The patients were treated with hypofractionated protocol consisting of five fractions of 7.25 Gy per fraction delivered every other day. In total 21 prostate cancer patients were treated under the protocol between Jan. 2005 and Sep. 2007 for the study. In our analysis, one fraction can generate more than one data set because the treatment is usually paused a few times to reposition the patient by couch movement. The couch displacement is not kept in treatment log-file, therefore the data sets before and after the intervening couch movement cannot be joined together without manually writing down the couch shifts during the treatment process.
After patient treatment, a log-file containing the CM displacements of the fiducials in anterior/posterior (AP), left/right (LR), and superior/inferior (SI) directions is saved in the CyberKnife control computer and can be readily used for the analysis of prostate movement during the beam delivery process. In addition, files containing the Rigid Body Error (RBE) data of each implanted fiducial are recorded at each time stamp in the Accuray CyberKnife System. The RBE at a time stamp is defined as the distance of fiducial from its corresponding CT position after the system figures out the best translation and rotation transformation by a rigid registration of the projection images and the CT-generated DRRs. For the 21 patients studied here, we first analyzed the statistical characteristics of the collected time duration data sets. This analysis provides valuable information on the average time it takes for the prostate to reach the pre-set threshold. The CM displacement log-files acquired during the treatment course were then studied and the overall and the patient specific behaviors of the prostate displacement were investigated.
The RBE values mentioned above were employed to gain an understanding of prostate deformation. In general, the intra-fractional motion of prostate consists of rigid and deformable motions. The rigid motion of prostate is characterized by the CM displacement of the three implanted fiducials and any potential rotation. In principle, it is possible to estimate the prostate rotation based on the angular change of the fiducial configuration. But the prostate rotation is generally small and negligible. We have therefore focused our study on translation and deformable motions of the prostate. To a certain extent, the deformation can be described by the RBE values and the correlation between RBE curves of the three implanted fiducials. In an ideal case where there is no deformation, the RBE should be zero and the three time-dependent RBE curves would correlate completely. The correlation between three fiducials was computed for four representative cases.
A clinically important question in stereoscopic image guided prostate treatment is the optimal X-ray imaging frequency. Here the optimal imaging frequency is defined as the frequency which minimizes the patient exposure while not missing any significant movement of the target during the beam-off interval of the imaging X-ray (22). To better understand the issue, we investigated the consequence of down-sampling the X-ray imaging data for one of the patients.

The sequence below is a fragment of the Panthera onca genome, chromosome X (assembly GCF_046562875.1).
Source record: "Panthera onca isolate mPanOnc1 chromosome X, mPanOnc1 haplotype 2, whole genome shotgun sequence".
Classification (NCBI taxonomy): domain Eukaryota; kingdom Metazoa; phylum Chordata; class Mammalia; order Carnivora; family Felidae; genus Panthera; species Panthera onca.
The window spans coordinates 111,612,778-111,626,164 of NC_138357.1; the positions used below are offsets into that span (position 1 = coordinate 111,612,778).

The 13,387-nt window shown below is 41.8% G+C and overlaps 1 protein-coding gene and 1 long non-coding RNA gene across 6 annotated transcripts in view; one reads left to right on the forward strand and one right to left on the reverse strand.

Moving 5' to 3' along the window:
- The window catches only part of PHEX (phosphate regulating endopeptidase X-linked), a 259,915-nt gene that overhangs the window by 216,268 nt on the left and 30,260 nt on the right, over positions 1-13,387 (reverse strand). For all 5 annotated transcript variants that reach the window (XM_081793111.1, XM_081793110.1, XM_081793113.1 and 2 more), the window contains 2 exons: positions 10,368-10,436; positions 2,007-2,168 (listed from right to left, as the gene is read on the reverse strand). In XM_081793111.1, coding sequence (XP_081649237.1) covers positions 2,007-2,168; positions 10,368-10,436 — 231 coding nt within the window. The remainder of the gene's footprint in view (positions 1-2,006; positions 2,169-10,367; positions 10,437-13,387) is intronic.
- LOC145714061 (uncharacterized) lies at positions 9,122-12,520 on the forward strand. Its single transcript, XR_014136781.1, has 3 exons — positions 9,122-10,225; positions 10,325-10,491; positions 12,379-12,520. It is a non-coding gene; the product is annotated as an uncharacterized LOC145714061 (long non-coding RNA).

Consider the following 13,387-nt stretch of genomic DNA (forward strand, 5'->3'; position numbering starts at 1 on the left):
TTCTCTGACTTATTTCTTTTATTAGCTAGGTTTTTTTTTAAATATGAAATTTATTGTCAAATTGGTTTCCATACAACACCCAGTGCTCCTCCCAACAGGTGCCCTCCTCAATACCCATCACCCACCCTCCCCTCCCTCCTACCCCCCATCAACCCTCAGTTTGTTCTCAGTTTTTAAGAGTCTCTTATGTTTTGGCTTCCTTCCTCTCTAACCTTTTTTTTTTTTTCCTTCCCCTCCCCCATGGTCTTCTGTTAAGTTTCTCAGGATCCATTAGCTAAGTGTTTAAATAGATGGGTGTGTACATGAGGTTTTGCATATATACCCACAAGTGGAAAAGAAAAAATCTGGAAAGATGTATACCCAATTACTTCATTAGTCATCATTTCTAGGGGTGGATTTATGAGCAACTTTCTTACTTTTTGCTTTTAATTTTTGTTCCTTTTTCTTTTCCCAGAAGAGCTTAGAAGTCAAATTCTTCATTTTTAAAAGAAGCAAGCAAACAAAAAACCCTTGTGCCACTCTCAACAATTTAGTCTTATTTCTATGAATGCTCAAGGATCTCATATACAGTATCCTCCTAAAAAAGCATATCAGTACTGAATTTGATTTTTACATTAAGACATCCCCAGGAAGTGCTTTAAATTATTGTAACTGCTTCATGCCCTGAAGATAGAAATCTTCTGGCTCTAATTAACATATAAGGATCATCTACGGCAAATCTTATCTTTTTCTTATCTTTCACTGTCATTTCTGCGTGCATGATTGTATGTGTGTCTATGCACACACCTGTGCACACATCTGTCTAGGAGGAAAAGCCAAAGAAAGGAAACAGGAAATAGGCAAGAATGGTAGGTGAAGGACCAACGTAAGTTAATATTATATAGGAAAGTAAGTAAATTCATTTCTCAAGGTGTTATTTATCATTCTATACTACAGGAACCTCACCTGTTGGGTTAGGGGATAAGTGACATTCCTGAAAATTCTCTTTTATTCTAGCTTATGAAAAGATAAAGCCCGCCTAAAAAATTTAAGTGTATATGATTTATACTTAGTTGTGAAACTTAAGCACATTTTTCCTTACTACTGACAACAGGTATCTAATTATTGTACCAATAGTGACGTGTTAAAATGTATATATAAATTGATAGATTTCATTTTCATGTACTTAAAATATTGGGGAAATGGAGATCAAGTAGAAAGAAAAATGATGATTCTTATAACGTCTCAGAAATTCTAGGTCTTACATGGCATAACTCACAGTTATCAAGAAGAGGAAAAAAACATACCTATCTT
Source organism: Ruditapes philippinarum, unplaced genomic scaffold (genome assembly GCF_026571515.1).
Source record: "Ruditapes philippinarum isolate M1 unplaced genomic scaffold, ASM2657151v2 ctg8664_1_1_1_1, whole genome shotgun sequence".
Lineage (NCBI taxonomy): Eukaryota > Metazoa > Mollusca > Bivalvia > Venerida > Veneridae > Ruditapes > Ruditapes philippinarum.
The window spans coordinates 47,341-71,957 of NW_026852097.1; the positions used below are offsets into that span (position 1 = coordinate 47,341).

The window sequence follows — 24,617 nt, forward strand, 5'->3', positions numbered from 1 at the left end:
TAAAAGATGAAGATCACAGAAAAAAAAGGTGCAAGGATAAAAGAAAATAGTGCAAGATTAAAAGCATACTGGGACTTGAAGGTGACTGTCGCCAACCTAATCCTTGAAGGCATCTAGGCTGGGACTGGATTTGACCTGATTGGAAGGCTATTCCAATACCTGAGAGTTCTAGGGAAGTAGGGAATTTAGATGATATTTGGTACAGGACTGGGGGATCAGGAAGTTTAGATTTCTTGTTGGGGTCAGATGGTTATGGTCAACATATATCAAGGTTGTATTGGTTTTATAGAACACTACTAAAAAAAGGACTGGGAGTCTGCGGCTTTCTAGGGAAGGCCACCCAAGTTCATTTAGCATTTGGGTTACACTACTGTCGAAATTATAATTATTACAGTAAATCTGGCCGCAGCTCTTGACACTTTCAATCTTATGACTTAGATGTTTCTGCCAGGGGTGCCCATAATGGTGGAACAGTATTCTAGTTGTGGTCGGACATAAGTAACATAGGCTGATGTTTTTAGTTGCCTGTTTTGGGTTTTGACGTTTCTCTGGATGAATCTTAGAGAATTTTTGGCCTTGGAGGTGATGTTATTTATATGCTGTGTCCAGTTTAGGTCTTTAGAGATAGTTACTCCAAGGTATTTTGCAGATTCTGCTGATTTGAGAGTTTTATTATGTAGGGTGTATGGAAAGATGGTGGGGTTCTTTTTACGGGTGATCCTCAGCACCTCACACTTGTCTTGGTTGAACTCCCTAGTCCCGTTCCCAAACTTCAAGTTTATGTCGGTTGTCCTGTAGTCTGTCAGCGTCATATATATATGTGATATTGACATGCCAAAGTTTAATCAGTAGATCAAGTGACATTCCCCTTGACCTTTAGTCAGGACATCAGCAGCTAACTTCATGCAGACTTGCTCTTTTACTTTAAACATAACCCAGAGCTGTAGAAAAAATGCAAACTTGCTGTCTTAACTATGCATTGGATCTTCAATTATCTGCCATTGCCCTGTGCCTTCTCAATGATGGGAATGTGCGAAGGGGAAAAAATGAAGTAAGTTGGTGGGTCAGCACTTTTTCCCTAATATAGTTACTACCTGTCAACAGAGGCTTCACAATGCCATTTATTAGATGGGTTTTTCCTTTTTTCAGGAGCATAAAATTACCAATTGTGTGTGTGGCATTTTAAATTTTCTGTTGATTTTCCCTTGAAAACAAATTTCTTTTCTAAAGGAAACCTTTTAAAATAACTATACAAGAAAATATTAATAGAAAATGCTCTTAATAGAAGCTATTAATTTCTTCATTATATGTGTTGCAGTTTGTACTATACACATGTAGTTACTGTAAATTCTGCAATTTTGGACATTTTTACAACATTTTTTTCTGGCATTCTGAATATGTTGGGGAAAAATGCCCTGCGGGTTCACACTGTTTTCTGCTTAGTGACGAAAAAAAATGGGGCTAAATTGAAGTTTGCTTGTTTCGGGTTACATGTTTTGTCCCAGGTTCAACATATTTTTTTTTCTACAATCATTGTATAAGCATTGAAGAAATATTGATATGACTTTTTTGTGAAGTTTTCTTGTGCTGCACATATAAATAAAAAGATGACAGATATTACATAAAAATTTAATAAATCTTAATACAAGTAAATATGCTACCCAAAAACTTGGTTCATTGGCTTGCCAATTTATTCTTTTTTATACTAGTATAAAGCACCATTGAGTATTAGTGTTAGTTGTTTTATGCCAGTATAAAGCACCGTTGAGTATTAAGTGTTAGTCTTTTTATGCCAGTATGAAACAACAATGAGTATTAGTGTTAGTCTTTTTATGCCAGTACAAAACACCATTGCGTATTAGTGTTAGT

For the 21 patients, a total of 4439 time stamps, which constitute 427 separate data sets, were recorded. Figure 2 shows the histogram of the duration of the 427 data sets. The bin size is 200 s and the mean duration is 697 s. The duration of a data set represents the time for the prostate to move beyond an acceptable level to the therapist (~5 mm shift for prostate at our institution). Thus, a shorter duration corresponds to a more prominent prostate movement. The data here suggest that on average it takes 697 s for the prostate to move beyond 5 mm relative to its planned position.
A useful way to present the prostate motion data is to show the histogram of the fiducial CM movement in different directions. As seen in Fig. 3 the prostate is more stable in the LR direction, which is consistent with pelvic and prostate anatomy. Generally, the shift distribution in SI direction is similar to that in AP direction. The mean shift in each direction, averaged over all patients, was 1.55 ± 1.28 mm, 0.87 ± 1.17 mm, 1.80 ± 1.44 mm in SI, LR, and AP directions, respectively. The average vector length of the shift is 2.61 ± 1.94 mm. Table 1 summarizes the statistical characterization of the data for each direction and the vector length of the shift. It should be emphasized that these mean values were specific to the 5 mm threshold used in fiducial tracking because the greater-than-threshold shifts were reset by manual couch adjustments. It therefore does not represent the mean magnitude of prostate motion during a complete treatment fraction.
An alternative way to present the data of Fig. 3 is to illustrate the histogram of the prostate movement as a function of time duration and shift as shown in Fig. 4. Each color represents a specific time segment. It is clear that as the time elapses, the spatial distribution of the prostate becomes increasingly spread out. From these plots, it is also clear that SI and AP movements are similar, whereas the LR curve is more concentrative.